David Nauta looks at what needs reforming in Afghanistan’s judicial system - from corruption to substandard prisons. And he analyses how the Afghan government and the international community have taken on needed reforms.
Law and order structures still need further development and attention in Afghanistan.
The state in which Afghanistan is today is partly due to the way the international community has treated it. After the withdrawal of the Soviet Union and the subsequent abandonment of the country by the US, Saudi Arabia and Pakistan, Afghanistan became incredibly unstable and poor. With the recent rise of Islamic extremism and the attack on the US by terrorists, Afghanistan performs as a pivot for international relations. The entire world now has a strong interest in Afghanistan’s reconstruction, longer-term development and avoidance of further conflict.
The current commitment of the international community in the development of Afghanistan is shown by the continuous efforts of NATO’s ISAF (International Security and Assistance Force) mission, United Nations Assistance Mission in Afghanistan (UNAMA), the G8 countries’ and international organisations’ financial pledges and the participation of hundreds of non-governmental organisations.
However, the continued threats from the burgeoning drug economy and criminality and the attacks from opposing militant forces make it a challenge to rebuild Afghanistan into a secure and stable State.
The human resources that could propel democratic reforms are lacking and some local traditions cause widespread marginalisation in gender, social status or ethnicity.
The high level of corruption, criminality and civil unrest are the manifestations of structural, underlying root causes of the conflict. Poor governance, absence of the rule of law and lack of respect for fundamental rights are just a few issues that have to be addressed to avoid further conflict and unrest. The government of Afghanistan and the international community focuses on these root causes, but Afghan governance structures are still in the early stages of development and unable to curb political insecurity. The human resources that could propel democratic reforms are lacking and some local traditions cause widespread marginalisation in gender, social status or ethnicity. A recent example is the proposed law that would legalise marital rape.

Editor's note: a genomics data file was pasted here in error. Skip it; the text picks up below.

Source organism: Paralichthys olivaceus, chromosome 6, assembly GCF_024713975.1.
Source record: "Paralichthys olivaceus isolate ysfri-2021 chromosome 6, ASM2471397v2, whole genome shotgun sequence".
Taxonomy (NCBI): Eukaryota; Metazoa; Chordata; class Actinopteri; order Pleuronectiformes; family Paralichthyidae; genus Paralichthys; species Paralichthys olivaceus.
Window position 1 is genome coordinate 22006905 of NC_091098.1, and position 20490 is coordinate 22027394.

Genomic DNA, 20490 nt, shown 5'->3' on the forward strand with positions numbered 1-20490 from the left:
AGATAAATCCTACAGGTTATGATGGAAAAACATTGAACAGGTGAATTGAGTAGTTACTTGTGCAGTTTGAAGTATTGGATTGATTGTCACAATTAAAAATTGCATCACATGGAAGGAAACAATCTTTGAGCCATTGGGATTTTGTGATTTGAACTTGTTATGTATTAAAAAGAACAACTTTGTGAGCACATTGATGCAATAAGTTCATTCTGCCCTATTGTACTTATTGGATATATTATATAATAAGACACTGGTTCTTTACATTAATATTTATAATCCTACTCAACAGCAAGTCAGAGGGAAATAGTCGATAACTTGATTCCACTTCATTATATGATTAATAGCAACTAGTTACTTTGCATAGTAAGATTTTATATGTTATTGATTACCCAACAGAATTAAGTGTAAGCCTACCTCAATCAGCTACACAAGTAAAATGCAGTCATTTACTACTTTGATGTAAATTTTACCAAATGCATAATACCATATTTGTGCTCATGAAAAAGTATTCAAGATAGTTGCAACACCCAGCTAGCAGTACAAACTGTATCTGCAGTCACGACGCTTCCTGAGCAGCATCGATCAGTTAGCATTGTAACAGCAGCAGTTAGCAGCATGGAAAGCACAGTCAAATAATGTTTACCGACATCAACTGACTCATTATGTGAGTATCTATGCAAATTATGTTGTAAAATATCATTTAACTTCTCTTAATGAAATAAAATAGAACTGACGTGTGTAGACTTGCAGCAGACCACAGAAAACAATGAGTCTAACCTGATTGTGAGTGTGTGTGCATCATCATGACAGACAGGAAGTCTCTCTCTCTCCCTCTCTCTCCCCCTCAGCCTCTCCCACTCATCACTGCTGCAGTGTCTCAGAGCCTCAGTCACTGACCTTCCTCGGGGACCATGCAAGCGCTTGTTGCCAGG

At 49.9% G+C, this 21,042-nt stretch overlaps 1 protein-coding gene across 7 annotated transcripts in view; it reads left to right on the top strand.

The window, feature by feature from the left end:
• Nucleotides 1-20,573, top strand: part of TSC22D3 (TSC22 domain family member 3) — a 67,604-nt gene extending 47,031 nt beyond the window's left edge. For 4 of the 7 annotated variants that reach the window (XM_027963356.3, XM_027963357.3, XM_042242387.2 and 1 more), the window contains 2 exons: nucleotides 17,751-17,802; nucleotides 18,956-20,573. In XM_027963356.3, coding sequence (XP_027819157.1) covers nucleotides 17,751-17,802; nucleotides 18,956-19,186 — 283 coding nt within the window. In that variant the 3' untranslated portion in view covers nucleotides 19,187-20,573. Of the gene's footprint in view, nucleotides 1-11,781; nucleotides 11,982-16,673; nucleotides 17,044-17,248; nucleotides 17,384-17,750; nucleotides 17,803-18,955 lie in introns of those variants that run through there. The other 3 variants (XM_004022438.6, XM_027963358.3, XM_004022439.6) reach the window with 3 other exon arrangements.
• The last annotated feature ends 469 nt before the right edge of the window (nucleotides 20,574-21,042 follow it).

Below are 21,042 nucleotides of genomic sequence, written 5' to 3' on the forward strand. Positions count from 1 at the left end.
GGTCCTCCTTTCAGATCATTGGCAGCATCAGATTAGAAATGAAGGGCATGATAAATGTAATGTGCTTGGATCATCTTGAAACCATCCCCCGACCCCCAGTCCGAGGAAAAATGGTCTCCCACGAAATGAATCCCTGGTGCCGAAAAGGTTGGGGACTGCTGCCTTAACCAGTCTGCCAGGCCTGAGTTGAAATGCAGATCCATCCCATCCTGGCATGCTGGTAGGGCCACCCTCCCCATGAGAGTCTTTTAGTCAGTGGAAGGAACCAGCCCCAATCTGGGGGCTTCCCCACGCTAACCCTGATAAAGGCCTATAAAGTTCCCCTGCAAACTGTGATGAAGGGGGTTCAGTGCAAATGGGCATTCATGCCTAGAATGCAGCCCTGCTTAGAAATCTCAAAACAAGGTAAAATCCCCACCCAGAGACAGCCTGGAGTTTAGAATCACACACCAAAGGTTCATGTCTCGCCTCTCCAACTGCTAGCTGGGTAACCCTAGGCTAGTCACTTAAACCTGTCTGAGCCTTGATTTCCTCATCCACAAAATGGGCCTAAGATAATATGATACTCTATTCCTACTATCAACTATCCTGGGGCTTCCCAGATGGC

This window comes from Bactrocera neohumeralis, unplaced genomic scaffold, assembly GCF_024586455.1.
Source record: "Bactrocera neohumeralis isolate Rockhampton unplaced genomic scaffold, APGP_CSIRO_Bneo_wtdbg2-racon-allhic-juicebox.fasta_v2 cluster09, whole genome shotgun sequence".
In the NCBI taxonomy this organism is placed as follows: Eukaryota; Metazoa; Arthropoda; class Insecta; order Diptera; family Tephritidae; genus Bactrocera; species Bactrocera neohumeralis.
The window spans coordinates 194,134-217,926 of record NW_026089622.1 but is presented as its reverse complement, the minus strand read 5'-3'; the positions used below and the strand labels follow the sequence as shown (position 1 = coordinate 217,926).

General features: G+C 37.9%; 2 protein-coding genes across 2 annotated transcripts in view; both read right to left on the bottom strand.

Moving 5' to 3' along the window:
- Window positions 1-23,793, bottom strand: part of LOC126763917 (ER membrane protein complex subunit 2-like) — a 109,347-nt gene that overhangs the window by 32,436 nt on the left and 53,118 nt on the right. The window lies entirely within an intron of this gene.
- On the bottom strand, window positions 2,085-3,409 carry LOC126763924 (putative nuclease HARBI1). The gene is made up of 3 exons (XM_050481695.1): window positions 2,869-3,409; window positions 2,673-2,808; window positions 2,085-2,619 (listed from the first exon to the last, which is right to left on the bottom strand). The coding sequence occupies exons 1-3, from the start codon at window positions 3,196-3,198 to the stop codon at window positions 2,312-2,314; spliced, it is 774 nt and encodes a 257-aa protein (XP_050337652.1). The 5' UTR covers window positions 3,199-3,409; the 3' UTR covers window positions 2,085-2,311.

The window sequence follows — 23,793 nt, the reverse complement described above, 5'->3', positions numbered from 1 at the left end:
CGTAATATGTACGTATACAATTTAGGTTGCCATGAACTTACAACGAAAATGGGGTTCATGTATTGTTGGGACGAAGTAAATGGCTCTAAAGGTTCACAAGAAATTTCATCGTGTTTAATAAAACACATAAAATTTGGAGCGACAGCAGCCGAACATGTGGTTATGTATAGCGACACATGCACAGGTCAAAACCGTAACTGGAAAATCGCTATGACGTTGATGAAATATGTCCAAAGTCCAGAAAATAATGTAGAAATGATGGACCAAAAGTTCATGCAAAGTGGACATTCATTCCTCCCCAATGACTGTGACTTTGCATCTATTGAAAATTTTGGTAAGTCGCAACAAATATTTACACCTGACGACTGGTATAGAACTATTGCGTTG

Development priorities and judicial reform
The Afghan government set out a development strategy to address these root causes of instability; the Afghan National Development Strategy (ANDS). It is based on the UN Millennium Development Goals and serves as a Poverty Reduction Strategy Paper.
Training will play a key part in building up the Afghan justice system.
The ANDS is divided into 3 pillars of activity;
This helps categorise development needs and also helps ministries, donors, international organisations and NGOs, and the Afghan Civil Society identify areas of work and co-operation.
Judicial reform, part of the second pillar, started with the training of Afghan judiciary and the codification of laws. This has shown significant progress in numbers of trained personnel and indexed legislation.
Unfortunately, the donor activities have never been harmonised with the Afghan legal institutions, therefore lacking Afghan ownership. There was inadequate consultation with the Afghan government and little consideration was given to government objectives or priorities.
Another concern is whether the training efforts could deliver the anxiously awaited justice system. Widespread corruption within the judicial system impedes the correct enforcement of law, allowing wealthy drug lords and influential insurgents to remain free with impunity. The Afghan government has taken steps against this by issuing anti-corruption legislation, but it is a challenge to see changes in the near future. We might see some results when the Afghan economy grows strong enough to provide competitive salaries to police officers and the judiciary. A patrol man earns around 5,000 Afghanis ($ 100) a month, while the average salary of an Afghan is around $ 40 per month. But an Afghan family can easily earn around $ 600 a month with poppy cultivation.
The Afghans prize the system’s notion of “fairness” and prefer the use of the informal system, as the formal governmental system is perceived as highly corrupt.